Preserving a piece of Changi’s history with wooden benches

June 2024

By Darius Toh

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As part of Changi Airport Terminal 2 (T2)’s recent redevelopment, the terminal’s refreshed design meant that many of its old fixtures had to make way for new ones. As careful maintenance had kept them in good condition over the years, the T2E team from Changi Airport Group’s (CAG) Airport Operations Development division decided to explore ways to repurpose these materials. This would allow Changi to grow sustainably, while preserving a slice of the airport’s history in the new terminal.

From this idea, “T2E Project Upcycling” was born. Working together with design industry veterans and students from the National University of Singapore, CAG sought to bring new life to the old materials, and create products or installations that would look at home in the new terminal. 

The available materials, which ranged from timber fins to baggage belts, presented many possibilities. In particular, one that stood out strongly was that of a bench which could be installed in Terminal 2’s rest areas. 


Building a Bench

The Nyatoh wood panel fins served as privacy blinds for office spaces located above the old T2 Departure Hall.


Previously used as privacy blinds for the office spaces located above the old T2 Departure Hall, the Nyatoh wood panel fins were one of the materials that presented strong repurposing potential. Initially envisioned as stools, the project evolved as the designers played around with various stacking formations, eventually resulting in the idea of benches. 

The transformation from stool to bench presented significant design challenges at the start, requiring several drafts to achieve a comfortable seating height and elegant design. While the designers initially considered using metal brackets as connectors to provide stability to the joined panels, they were ultimately deemed too clunky and heavy. The breakthrough instead came when they decided to rotate the benches on their sides, resolving attachment issues while making the benches both modular and customisable.

To bring this design to life, KAUTZ – a bespoke furniture-making company based in Singapore that blended German precision into their woodwork, was brought into this collaboration. For the small team, this project presented a scale they had not dealt with before. Till Kautz, founder of KAUTZ, shared, “We took in over a hundred wooden panels for this project, and the different shape and profile of every piece presented a unique challenge for us each time. From selecting the ones in the best condition for use, to removing any leftover nails and other implements that may damage our machinery, we had to gradually figure out the best way to optimise the production process.” Each bench took about a week to complete, highlighting the care that the craftsmen took, and their attention to detail.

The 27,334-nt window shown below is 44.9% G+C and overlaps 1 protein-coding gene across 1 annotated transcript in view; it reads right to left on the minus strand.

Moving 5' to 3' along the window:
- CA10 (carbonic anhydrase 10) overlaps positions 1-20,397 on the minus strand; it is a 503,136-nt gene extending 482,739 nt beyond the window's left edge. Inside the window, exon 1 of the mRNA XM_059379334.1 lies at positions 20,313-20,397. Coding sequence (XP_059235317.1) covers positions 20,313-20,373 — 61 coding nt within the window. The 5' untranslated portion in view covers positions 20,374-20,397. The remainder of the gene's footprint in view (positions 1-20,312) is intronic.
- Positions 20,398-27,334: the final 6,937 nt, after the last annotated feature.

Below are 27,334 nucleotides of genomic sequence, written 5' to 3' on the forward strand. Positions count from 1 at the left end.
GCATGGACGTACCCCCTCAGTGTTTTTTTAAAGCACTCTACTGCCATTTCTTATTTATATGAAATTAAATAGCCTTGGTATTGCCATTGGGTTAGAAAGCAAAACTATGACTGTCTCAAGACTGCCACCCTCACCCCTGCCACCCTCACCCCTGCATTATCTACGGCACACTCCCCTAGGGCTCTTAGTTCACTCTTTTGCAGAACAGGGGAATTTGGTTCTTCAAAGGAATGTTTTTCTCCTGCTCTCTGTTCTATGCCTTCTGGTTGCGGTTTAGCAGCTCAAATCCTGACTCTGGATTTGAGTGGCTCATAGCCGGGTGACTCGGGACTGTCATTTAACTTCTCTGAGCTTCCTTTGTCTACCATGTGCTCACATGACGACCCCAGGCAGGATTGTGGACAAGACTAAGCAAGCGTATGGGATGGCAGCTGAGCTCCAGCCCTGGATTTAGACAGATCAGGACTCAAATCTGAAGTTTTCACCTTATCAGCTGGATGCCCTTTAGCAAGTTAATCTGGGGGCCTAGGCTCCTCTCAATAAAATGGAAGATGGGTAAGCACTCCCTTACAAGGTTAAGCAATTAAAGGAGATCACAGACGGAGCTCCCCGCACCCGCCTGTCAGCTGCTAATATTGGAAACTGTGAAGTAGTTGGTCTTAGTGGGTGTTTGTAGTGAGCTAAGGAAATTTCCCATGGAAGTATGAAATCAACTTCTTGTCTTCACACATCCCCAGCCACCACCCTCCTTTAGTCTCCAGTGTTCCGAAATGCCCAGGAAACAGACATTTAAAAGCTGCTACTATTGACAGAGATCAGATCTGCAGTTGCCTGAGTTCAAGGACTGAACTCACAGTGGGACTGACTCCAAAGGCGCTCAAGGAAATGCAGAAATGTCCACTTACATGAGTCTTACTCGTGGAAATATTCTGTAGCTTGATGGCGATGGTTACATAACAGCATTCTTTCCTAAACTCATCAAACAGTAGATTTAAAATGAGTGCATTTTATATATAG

Putting the Pieces Together

Each panel fin was first cut into smaller pieces before being rid of their old outer layer


Once the panel fins were delivered to the KAUTZ workshop, the team immediately got to work. To get each fin to an appropriate size for working on, they first had to divide each panel into smaller 45cm pieces. From here, the craftsmen used specialised machines like the jointer thicknesser and spindler moulders to shape the wood to their desired profile. 

Several rounds of sanding helped to smoothen any uneven edges on the surface of the panels before they were joined together. 


This was followed by more rounds of sanding using edge and stroke sanders to smoothen out any rough edges present. The prepared panels were then assembled per the design configurations, joined together using wood glue, and left to dry.

Holes were punched into the panel fins to allow them to be connected to one another.


Ash wood connectors were used as part of the bench’s structure to lock the fins together before they were joined modularly.


After a day of drying, the panel fins finally began to resemble their final form. At this point, the craftsmen removed any excess glue and punched both alignment and connector holes into the structure. Ash wood columns, which were chosen to complement the darker Nyatoh wood, were then inserted into the connector holes to lock the final structure. This was then put through several more rounds of sanding before the bench was completed. 

If you are visiting T2 soon, you can find these benches at different locations across the terminal’s public and transit spaces. Moving forward, CAG will build on the efforts of the T2E Project Upcycling team, and continue exploring creative and meaningful ways to engage visitors and travellers amidst ongoing sustainability efforts.

Want to learn more about how these benches came to life? Check out the video here.

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